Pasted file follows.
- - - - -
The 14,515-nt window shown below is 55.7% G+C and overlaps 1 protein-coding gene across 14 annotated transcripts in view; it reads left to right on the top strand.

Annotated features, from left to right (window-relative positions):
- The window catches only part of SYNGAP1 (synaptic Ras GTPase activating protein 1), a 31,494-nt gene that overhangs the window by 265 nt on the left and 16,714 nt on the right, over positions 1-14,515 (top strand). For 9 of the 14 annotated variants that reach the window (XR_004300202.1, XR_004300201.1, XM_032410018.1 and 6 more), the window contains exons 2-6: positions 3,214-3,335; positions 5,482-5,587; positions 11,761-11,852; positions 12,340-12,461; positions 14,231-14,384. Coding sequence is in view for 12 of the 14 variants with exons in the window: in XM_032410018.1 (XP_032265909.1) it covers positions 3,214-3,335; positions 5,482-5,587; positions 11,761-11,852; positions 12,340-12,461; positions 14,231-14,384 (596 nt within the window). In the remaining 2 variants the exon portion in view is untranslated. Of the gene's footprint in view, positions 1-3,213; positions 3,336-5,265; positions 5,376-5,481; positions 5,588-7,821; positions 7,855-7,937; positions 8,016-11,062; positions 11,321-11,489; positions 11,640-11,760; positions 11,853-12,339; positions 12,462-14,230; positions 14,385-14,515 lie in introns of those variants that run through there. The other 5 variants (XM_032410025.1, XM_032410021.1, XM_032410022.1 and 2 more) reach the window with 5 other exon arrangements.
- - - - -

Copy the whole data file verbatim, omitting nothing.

The 14,515-nt window shown below is 55.7% G+C and overlaps 1 protein-coding gene across 14 annotated transcripts in view; it reads left to right on the top strand.

Annotated features, from left to right (window-relative positions):
- The window catches only part of SYNGAP1 (synaptic Ras GTPase activating protein 1), a 31,494-nt gene that overhangs the window by 265 nt on the left and 16,714 nt on the right, over positions 1-14,515 (top strand). For 9 of the 14 annotated variants that reach the window (XR_004300202.1, XR_004300201.1, XM_032410018.1 and 6 more), the window contains exons 2-6: positions 3,214-3,335; positions 5,482-5,587; positions 11,761-11,852; positions 12,340-12,461; positions 14,231-14,384. Coding sequence is in view for 12 of the 14 variants with exons in the window: in XM_032410018.1 (XP_032265909.1) it covers positions 3,214-3,335; positions 5,482-5,587; positions 11,761-11,852; positions 12,340-12,461; positions 14,231-14,384 (596 nt within the window). In the remaining 2 variants the exon portion in view is untranslated. Of the gene's footprint in view, positions 1-3,213; positions 3,336-5,265; positions 5,376-5,481; positions 5,588-7,821; positions 7,855-7,937; positions 8,016-11,062; positions 11,321-11,489; positions 11,640-11,760; positions 11,853-12,339; positions 12,462-14,230; positions 14,385-14,515 lie in introns of those variants that run through there. The other 5 variants (XM_032410025.1, XM_032410021.1, XM_032410022.1 and 2 more) reach the window with 5 other exon arrangements.